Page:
10. Insertion and deletion processes in recent human history.

    Directory of Open Access Journals (Sweden)

    Per Sjödin

    Full Text Available BACKGROUND: Although insertions and deletions (indels account for a sizable portion of genetic changes within and among species, they have received little attention because they are difficult to type, are alignment dependent and their underlying mutational process is poorly understood. A fundamental question in this respect is whether insertions and deletions are governed by similar or different processes and, if so, what these differences are. METHODOLOGY/PRINCIPAL FINDINGS: We use published resequencing data from Seattle SNPs and NIEHS human polymorphism databases to construct a genomewide data set of short polymorphic insertions and deletions in the human genome (n = 6228. We contrast these patterns of polymorphism with insertions and deletions fixed in the same regions since the divergence of human and chimpanzee (n = 10,546. The macaque genome is used to resolve all indels into insertions and deletions. We find that the ratio of deletions to insertions is greater within humans than between human and chimpanzee. Deletions segregate at lower frequency in humans, providing evidence for deletions being under stronger purifying selection than insertions. The insertion and deletion rates correlate with several genomic features and we find evidence that both insertions and deletions are associated with point mutations. Finally, we find no evidence for a direct effect of the local recombination rate on the insertion and deletion rate. CONCLUSIONS/SIGNIFICANCE: Our data strongly suggest that deletions are more deleterious than insertions but that insertions and deletions are otherwise generally governed by the same genomic factors.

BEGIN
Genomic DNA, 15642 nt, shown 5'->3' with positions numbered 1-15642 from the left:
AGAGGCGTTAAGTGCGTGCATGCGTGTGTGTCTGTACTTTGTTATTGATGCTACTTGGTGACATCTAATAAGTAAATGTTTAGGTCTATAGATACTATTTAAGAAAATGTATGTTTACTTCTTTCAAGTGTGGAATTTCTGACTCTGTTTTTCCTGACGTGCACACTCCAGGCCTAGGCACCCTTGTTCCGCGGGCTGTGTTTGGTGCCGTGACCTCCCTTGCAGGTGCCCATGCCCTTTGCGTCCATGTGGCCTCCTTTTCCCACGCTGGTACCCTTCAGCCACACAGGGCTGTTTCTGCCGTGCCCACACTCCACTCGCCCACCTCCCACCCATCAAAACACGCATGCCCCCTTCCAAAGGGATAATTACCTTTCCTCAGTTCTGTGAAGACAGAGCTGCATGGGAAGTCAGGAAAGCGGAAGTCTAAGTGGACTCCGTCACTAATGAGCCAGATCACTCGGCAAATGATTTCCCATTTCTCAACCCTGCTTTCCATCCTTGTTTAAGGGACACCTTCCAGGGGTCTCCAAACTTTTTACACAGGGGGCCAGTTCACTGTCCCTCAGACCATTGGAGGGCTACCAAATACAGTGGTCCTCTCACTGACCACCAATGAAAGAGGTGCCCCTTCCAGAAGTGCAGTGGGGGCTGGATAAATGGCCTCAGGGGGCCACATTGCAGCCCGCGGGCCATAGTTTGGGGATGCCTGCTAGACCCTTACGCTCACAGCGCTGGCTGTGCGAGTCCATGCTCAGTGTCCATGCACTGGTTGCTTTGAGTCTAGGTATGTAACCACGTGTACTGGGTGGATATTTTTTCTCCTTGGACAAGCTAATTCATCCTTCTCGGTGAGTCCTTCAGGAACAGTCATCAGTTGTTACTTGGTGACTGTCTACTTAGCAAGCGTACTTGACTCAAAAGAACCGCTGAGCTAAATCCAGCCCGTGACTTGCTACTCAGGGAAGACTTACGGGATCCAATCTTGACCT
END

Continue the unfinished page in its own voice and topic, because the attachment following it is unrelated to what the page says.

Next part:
11. Deletions and candidate genes in Williams syndrome